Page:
Tag Archives: testing

The Brave New World Of Big Data Testing

As testers, we often have a love-hate relationship with data.  Processing data is our applications’ main reason for being and without data we cannot test.  Yet, data is often the root cause of testing issues; we don’t always have the data we need, which causes blocked test cases and defects get returned as “data issues”.

Data has grown exponentially over the last few years and continues to grow.  We began testing with megabytes and gigabytes and now terabytes and petabytes have joined the data landscape.  Data is now the elephant in the room, and where is it leading us?  Testers, welcome to the brave new world of Big Data!

What is Big Data?

Big Data has lots of definitions; it is a term often used to define both volume and process.  Sometimes, the term Big Data is used to refer to the approaches and tools used for processing large amounts of data.  Wikipedia defines it as “an all-encompassing term for any collection of data sets so large and complex that it becomes difficult to process using on-hand data management tools or traditional data processing applications.”  Gartner defines big data as “high-volume, high-velocity and/or high-variety information assets that demand cost-effective, innovative forms of information processing that enable enhanced insight, decision making, and process automation.”  Big data usually refers to at least five petabytes (5,000,000,000 megabytes).  Sometimes the term Big Data is used to refer to the approaches and tools used for processing large amounts of data.

However, Big Data is more than just size. It’s most significant aspects are the four “v’s”.  Big data obviously has huge volume, the sheer amount of data, however, it has velocity, the speed at which new data is generated and transported, variety which refers to the many types of data, and veracity, its accuracy and quality.

Testers, can you see some, make that many, test scenarios here?  Yes, big data means big testing. In addition to ensuring data quality, we need to make sure that our applications can effectively process this much data. However, before we can plan our big testing, we need to learn more about the brave new world of big data.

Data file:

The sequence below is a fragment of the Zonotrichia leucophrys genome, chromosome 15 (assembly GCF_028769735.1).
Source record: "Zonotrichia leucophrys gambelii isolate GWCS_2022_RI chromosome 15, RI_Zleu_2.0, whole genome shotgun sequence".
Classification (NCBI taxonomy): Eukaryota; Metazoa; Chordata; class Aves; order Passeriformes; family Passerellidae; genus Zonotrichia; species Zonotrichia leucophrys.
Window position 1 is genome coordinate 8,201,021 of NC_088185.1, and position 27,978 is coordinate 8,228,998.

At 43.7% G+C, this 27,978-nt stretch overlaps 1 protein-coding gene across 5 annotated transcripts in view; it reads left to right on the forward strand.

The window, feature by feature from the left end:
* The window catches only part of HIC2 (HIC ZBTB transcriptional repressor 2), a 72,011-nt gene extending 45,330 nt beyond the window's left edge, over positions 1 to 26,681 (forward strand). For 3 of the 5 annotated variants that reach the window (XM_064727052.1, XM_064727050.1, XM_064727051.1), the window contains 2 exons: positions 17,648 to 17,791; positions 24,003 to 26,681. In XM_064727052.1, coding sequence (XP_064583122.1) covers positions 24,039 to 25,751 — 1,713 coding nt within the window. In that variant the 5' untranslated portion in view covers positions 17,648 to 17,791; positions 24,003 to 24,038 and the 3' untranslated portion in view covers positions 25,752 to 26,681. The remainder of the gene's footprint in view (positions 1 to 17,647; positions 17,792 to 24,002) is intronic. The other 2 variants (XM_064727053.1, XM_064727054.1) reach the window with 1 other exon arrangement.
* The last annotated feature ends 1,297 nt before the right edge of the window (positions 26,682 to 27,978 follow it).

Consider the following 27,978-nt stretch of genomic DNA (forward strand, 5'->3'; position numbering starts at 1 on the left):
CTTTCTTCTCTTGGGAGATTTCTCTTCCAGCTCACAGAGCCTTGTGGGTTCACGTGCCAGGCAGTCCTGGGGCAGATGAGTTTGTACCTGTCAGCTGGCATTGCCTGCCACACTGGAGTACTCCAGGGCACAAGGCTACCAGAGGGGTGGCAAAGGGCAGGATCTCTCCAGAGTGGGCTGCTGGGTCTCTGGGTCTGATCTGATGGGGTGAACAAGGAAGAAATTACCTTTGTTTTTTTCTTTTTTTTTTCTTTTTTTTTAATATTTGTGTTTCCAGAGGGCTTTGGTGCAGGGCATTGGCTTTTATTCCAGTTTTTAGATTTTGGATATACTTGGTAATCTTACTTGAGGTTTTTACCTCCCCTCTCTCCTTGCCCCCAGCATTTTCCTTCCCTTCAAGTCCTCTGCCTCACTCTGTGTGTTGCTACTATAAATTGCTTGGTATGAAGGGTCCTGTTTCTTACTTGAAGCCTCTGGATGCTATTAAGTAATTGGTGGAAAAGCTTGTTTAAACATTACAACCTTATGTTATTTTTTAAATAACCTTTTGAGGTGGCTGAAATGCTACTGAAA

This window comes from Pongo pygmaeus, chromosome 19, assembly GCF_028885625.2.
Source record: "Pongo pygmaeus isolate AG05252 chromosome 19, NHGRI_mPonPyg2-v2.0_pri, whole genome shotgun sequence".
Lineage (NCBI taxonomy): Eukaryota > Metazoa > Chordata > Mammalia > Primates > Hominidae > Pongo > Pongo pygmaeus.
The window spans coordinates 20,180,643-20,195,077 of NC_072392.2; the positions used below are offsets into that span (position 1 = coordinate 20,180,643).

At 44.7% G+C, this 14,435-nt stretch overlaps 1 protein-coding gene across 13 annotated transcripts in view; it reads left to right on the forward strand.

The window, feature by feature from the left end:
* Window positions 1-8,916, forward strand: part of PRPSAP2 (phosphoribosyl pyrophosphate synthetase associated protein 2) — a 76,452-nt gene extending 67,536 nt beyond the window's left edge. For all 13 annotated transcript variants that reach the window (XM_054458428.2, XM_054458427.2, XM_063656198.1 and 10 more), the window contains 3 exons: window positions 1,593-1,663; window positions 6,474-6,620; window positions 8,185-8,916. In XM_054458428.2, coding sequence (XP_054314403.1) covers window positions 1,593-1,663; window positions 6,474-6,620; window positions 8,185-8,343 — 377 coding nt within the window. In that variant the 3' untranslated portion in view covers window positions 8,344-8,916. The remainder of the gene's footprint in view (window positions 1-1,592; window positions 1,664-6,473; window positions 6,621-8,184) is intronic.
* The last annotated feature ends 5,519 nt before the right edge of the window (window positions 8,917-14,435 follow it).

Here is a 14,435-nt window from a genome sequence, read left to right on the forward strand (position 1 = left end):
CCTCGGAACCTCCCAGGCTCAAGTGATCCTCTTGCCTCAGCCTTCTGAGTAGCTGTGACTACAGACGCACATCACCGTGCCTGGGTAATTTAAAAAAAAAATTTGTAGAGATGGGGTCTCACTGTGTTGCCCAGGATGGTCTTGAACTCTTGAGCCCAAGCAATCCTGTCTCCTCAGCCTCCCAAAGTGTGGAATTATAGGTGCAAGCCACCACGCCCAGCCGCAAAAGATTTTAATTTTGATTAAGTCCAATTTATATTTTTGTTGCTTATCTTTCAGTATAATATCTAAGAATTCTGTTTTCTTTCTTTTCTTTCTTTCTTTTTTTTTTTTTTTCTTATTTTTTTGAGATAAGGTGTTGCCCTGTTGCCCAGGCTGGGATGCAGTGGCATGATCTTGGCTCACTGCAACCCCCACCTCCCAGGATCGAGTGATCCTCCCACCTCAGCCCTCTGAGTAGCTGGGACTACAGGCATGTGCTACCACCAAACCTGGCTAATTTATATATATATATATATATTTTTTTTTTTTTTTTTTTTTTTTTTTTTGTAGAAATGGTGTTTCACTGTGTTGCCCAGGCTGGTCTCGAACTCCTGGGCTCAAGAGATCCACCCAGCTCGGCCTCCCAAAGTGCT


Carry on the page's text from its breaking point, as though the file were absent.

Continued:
Big Data is usually unstructured which means that it is does not have a defined data model. It does not fit neatly into organized columns and rows.  Although much of the unstructured big data comes from the social media such as Facebook posts, tweets, it can also take audio and visual forms.  These include phone calls, instant messages voice mails, pictures, videos, pdf’s, geospatial data and slide shares.  So it seems our big testing SUT (system under test) is actually a giant jelly fish!

Challenges of Big Data Testing

Testing Big Data is like testing a Jelly Fish; because of the sheer amount and its unstructured nature, the test process is difficult to define.  Automation is required and although there are many tools, they are complex and require technical skills for troubleshooting.   Performance testing is also exceedingly complex giving the velocity at which the data is processed.

Testing the Jelly Fish

At the highest level, the big data test approach involves both functional and non-functional  components.  Functional testing includes validating both the quality of the data itself and the processing of it.  Test scenarios in data quality include completeness, correctness, lack of duplication, etc.  Data processing can be done in three ways; interactive, real-time and batch; however, they all involve movement of data.   Therefore, all big data testing strategies are based on the extract, transform and load (ETL) process.  It begins by validating data quality coming from the source databases, then validating the transformation or process through which the data is structured and then validating the load into the data warehouse.